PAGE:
"They've modernized the décor, and it really looks great," Alex explained to me from the shotgun seat. "Yeah, two of the old bartenders bought the place, and one of 'em's a friend of mine. Tonight was what they call the 'soft opening' — just invited friends and relatives. The official opening is not for a couple weeks."
It was an early Friday evening, and I had just picked up Alex at what had been CK's Sports Bar in Winooski, now reborn, he informed me, as the "Last Stop." CK's had enjoyed, if that's the word, a raunchy reputation as a down-and-dirty watering hole. It will be interesting, I thought, to see how things change under the new ownership.
"So, Alex, you got big plans for the weekend?"
"Well, it's still early, so I'll probably go downtown later. But, for tomorrow and Sunday — no, not really."
Alex took a phone call, and I could hear a girl's voice on the other end. "Yeah, RJ's sounds good," Alex said. "See ya there."
"So, that was a female," I said, chuckling. "That's a good thing, brother."
"It was my kid sister, Jernigan," Alex replied, shooting me a smile. "So, not that good a thing."
I dropped Alex off at his apartment on Drew Street in the Old North End and worked the next few hours downtown. Things were slow, as they usually are in April, at least until the first truly warm weekend. Then all hell breaks loose, which I mean in the best possible way. Just past midnight, Alex called again.
"Could you pick us up at Church and Main?" he requested.
"That intersection gets a bit chaotic. If it's all right, let's make it right in front of Nectar's, and I'll be there in 10."
I pulled up and Alex took the front while a young woman stepped into the back seat. "Jernigan, this is my sister, Annie. If you could drop me on Drew and take her to the New North End, that would be great. I'm going to pay for it."
"Aww, you don't have to do that, Alex," Annie said.
"Well, I am."
"That's a good big brother," I said.
"Yup, he's the best," Annie agreed.
We dropped Alex at his place and continued up North Avenue. I asked Annie, "You're a local girl, right?"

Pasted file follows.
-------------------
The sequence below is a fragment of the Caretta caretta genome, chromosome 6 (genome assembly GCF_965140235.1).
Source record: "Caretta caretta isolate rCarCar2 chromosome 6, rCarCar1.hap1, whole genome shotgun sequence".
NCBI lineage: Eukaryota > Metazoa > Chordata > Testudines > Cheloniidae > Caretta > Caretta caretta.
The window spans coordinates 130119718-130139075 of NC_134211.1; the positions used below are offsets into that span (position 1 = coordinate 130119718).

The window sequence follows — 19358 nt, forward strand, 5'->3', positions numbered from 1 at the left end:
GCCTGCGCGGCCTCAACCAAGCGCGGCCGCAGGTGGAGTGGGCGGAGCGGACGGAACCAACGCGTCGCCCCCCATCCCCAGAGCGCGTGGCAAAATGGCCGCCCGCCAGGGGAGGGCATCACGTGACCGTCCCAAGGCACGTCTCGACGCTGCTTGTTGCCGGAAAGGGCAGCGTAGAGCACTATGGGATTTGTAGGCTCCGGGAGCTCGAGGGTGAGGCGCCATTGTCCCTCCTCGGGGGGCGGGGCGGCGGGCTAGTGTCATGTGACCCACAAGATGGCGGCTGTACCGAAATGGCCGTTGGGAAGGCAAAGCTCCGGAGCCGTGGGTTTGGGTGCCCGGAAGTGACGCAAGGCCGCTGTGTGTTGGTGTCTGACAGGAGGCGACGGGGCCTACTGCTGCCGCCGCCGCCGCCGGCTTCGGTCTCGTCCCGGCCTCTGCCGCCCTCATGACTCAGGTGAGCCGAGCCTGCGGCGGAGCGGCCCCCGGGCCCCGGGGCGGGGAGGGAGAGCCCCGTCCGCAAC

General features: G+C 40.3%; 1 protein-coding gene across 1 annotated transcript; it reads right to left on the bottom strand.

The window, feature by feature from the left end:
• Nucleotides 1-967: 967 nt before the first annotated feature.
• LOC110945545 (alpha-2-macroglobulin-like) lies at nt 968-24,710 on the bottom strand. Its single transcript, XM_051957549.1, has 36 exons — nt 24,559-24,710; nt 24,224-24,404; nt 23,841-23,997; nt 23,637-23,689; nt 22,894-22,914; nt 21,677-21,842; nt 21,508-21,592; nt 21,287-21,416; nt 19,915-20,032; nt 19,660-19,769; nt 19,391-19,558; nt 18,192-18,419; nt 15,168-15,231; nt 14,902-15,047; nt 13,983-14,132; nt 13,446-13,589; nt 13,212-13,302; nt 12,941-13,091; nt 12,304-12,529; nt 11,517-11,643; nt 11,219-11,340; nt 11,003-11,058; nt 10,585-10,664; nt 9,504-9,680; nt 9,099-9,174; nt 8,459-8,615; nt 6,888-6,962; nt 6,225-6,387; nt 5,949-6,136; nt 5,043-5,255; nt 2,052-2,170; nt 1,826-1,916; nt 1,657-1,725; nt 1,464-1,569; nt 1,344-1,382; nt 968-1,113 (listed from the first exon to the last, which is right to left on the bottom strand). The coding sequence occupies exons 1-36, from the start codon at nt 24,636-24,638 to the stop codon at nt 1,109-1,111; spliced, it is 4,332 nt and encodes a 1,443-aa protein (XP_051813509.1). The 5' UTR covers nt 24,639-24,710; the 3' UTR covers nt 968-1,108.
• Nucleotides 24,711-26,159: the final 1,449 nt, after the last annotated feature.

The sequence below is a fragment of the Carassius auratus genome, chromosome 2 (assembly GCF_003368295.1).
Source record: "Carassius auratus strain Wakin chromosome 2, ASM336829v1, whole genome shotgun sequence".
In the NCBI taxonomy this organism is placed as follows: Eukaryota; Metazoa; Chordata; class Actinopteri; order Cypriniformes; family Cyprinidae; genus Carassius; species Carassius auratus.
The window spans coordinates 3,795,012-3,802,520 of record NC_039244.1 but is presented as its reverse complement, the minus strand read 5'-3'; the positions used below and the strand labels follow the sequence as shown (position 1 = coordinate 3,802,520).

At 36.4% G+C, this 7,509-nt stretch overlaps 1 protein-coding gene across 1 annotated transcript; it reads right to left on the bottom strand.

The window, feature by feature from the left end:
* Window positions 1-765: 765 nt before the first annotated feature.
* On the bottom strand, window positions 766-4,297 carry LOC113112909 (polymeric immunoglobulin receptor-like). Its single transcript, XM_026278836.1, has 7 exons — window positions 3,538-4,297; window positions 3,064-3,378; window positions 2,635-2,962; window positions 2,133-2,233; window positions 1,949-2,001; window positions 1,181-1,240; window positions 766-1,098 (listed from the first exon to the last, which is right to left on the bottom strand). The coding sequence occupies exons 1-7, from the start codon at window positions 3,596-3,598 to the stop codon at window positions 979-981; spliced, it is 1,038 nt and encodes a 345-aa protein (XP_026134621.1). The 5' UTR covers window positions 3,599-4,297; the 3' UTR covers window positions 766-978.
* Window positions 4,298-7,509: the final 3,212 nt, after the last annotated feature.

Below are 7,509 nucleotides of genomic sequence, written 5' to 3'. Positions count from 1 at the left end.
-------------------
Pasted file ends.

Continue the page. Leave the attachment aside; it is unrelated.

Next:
"Yup, I grew up right down the road in Colchester."
"Go, Lakers," I said, calling out the local high school moniker.
"You got it. I'm a Laker girl, all right."
"You working in town?"
"I'm an office manager in Williston."
"Doesn't sound like you love it."
"You picked that up, huh? Well, I don't, really. But I'll probably be moving shortly, so it's no time to be job searching for a change."
"Where are you headed?"
"My boyfriend is about to graduate from the State Police Academy and is going to be a game warden. So, it all depends where he gets stationed. It could be as far away as, like, Brattleboro."
"Sounds exciting and a little scary. But, if he's a good man, I guess it's worth it."
I could see Annie's face light up in the rear-view mirror. "He is a good man," she said. "We've been together two-and-a-half years. Yup, he is a keeper."
"How did you guys meet, if I may ask?"
"We met online."
"Just chatting, or on a relationship site?"
"Well, it was Tinder, believe it or not."
"I totally believe it," I said. "Among young folks like yourself, it seems to be more the rule than the exception that couples find each other on the web. Is Tinder the one where you just place a photo?"
"No, you can include a bio."
"Gosh, that must be tricky, because anyone can write anything about their history. How do you know if the person is bona fide?"
"That's a good question. But isn't that true about anyone you meet? I mean, unless you're talking about a catfish situation, where you meet someone online and they never want to hook up in person. That should be a red flag for anyone with half a brain. There's even, like, a TV show about it."
As we passed the North Avenue shopping center, Annie told me to slow down, and we pulled into her driveway, coming to a stop.
"I don't normally have cabdrivers drop me off at my real address," she said. "I'm worried about being stalked, that sort of thing."
Gosh, it's tough being a woman, I reflected. Even in relatively safe little Burlington, a woman has to be aware of things that I, as a man, never even have to consider.
"Yeah, I've heard that before," I said.
"But my brother told me that you're, like, totally trustworthy, and I can see he was right about that."
"Well, I appreciate your trust," I said, reaching up to my visor to grab a business card. Passing it to her, I asked, "Can you read the tagline?"
"I sure can — 'safe, clean and friendly.'"
"Annie," I said, "you can count on it."
All these stories are true, though names and locations may be altered to protect privacy.